This article needs attention from an expert in China or Military history.February 2009)(
The miaodao (苗刀) is a Chinese two-handed dao or saber of the Republican Era, with a narrow blade, long hilt, and an overall length of 1.2 metres (47 in) or more. The name means "sprout saber", presumably referring to a likeness between the weapon and a newly sprouted plant. An early reference, in Jin Yiming’s Single Defense-Saber, makes a connection between the miaodao and the Qing-era wodao, as well as mentioning both single and two-handed versions of the ‘’miaodao’’, suggesting that the name originally described the shape only, without any connotations of size. While the miaodao is a recent weapon, the name has come to be applied to a variety of earlier Chinese long sabers, such as the zhanmadao and changdao. Along with the dadao, miaodao were used by some Chinese troops during the Second Sino-Japanese War.
While the miaodao is rarely practiced in modern Chinese martial arts, some schools of piguaquan and tongbeiquan (in the Guo Changsheng lineage) and xingyiquan train with the weapon. The miaodao is also often mistakenly claimed to have been one of the weapons taught at the Central Military Academy in Nanjing; the weapon in question was actually a European-style officer's saber, though some later schools may have based miaodao techniques on this form.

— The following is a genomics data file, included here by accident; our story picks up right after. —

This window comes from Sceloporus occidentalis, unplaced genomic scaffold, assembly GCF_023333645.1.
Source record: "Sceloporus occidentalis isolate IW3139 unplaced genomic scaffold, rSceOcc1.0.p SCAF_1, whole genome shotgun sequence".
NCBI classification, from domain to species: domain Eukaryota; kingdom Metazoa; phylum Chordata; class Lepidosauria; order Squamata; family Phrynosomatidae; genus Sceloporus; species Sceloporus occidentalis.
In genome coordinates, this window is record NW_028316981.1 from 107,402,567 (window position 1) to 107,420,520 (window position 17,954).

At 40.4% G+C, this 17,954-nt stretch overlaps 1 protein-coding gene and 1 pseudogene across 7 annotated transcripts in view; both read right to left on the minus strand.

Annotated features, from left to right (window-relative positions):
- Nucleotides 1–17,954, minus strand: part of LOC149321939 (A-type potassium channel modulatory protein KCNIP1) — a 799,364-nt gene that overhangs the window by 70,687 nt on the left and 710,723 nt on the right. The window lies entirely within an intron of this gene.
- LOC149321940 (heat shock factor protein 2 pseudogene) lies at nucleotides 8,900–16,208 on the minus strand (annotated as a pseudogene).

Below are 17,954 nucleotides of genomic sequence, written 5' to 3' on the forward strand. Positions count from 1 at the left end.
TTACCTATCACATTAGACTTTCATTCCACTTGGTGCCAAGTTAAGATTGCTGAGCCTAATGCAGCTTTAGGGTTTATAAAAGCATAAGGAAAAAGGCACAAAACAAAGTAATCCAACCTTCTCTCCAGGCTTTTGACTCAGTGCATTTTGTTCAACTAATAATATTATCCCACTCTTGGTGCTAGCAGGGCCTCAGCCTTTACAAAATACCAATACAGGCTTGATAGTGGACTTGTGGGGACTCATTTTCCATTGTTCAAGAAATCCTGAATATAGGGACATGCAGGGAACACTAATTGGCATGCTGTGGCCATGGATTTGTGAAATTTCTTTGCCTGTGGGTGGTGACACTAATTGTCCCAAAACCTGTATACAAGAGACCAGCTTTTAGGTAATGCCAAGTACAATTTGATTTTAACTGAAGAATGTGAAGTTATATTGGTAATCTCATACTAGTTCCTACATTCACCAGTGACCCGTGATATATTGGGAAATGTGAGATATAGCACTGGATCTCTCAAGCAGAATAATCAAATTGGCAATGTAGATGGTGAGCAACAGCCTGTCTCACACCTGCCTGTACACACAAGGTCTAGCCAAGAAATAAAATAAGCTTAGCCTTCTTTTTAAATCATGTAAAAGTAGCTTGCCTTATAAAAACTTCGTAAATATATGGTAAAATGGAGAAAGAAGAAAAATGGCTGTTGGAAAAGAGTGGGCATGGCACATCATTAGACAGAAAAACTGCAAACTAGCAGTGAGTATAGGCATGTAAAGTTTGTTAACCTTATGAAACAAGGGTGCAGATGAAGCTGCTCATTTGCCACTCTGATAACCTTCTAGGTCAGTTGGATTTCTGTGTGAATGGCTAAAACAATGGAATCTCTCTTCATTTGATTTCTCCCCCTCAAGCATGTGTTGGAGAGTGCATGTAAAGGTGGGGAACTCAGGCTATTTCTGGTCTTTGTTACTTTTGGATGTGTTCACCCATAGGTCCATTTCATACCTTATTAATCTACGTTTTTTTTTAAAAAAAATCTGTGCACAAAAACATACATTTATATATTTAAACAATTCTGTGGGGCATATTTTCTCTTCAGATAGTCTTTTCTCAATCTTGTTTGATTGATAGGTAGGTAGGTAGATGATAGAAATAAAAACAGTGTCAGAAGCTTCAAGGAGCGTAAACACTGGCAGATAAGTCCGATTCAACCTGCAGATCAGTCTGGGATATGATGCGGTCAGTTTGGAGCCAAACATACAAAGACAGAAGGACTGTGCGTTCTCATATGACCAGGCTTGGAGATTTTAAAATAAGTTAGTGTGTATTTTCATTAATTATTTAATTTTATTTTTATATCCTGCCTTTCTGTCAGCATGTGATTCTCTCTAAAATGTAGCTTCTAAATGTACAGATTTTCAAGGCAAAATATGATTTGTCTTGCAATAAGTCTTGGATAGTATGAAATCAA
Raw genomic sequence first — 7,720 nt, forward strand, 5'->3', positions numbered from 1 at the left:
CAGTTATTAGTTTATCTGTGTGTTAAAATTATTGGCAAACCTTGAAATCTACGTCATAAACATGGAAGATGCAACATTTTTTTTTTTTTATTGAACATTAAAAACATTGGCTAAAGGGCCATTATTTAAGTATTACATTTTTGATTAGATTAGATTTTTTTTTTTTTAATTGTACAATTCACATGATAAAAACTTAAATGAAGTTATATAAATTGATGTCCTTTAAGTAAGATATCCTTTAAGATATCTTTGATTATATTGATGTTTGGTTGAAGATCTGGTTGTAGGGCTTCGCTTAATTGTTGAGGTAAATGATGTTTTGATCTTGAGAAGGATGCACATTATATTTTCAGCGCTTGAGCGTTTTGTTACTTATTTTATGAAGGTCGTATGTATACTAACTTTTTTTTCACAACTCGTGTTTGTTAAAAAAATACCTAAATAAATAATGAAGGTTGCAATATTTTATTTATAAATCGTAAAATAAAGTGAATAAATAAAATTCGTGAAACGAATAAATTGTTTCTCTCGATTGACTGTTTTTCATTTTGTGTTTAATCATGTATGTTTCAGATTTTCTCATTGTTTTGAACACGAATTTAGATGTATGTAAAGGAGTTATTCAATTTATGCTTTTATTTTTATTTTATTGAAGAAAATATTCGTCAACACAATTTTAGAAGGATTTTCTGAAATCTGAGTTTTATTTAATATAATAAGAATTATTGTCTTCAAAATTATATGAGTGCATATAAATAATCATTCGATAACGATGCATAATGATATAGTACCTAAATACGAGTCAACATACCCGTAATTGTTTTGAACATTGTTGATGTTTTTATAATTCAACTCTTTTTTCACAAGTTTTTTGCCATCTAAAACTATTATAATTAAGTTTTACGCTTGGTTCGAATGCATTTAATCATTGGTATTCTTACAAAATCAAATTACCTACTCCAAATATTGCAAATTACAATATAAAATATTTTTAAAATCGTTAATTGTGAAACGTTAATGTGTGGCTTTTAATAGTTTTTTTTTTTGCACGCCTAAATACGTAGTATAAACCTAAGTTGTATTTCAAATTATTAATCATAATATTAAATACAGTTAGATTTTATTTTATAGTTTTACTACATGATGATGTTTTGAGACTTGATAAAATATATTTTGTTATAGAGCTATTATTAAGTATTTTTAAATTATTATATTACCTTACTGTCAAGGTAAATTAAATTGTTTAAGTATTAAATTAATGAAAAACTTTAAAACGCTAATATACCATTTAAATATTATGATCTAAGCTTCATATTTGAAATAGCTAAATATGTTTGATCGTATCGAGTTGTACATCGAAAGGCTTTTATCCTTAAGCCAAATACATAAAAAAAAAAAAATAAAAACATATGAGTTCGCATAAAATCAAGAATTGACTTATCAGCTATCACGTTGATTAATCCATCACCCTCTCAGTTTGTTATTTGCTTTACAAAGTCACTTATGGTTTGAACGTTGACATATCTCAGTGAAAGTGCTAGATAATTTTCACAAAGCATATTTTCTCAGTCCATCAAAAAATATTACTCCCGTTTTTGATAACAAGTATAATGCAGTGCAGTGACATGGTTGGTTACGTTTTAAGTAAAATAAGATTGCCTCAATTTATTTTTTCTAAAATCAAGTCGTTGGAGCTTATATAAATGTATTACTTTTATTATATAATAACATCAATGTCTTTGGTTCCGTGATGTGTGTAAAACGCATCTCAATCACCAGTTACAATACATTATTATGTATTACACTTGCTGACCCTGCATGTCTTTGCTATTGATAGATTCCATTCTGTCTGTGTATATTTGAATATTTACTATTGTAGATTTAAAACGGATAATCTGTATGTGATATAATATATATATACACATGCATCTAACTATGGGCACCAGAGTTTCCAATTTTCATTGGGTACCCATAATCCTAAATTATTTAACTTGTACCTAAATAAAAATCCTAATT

The "miao" of miaodao should not be confused with the Miao ethnic group, who are not associated with this weapon.
- Dekker, Peter (2016), “Chinese long sabers of the Qing dynasty”, Mandarin Mansion 
- Duan Ping (段平), Zheng Shouzhi (郑守志) et al. Wushu Cidian (武术词典) Wushu Dictionary. Renmin Tiyu Chubanshe, 2007. ISBN 978-7-5009-3001-3.
- Ma Mingda (马明达), Shuo jian cong gao (说剑丛稿), ISBN 7-311-01632-0 .
- Rovere, Dennis with Chow Hon Huen (2008). The Xingyi Quan of the Chinese Army: Huang Bo Nien's Xingyi Fist and Weapon Instruction. Blue Snake Books. ISBN 978-1-58394-257-4.
- Tom, Philip (February 2005). "An Introduction to Chinese Single-Edged Hilt Weapons (Dao) and Their Use in the Ming and Qing Dynasties". Kung Fu Tai Chi, p. 85.
- Jin Yiming (金一明) (1932), Single Defense-Saber (單戒刀), New Asia Press, translated by Paul Brennan 2015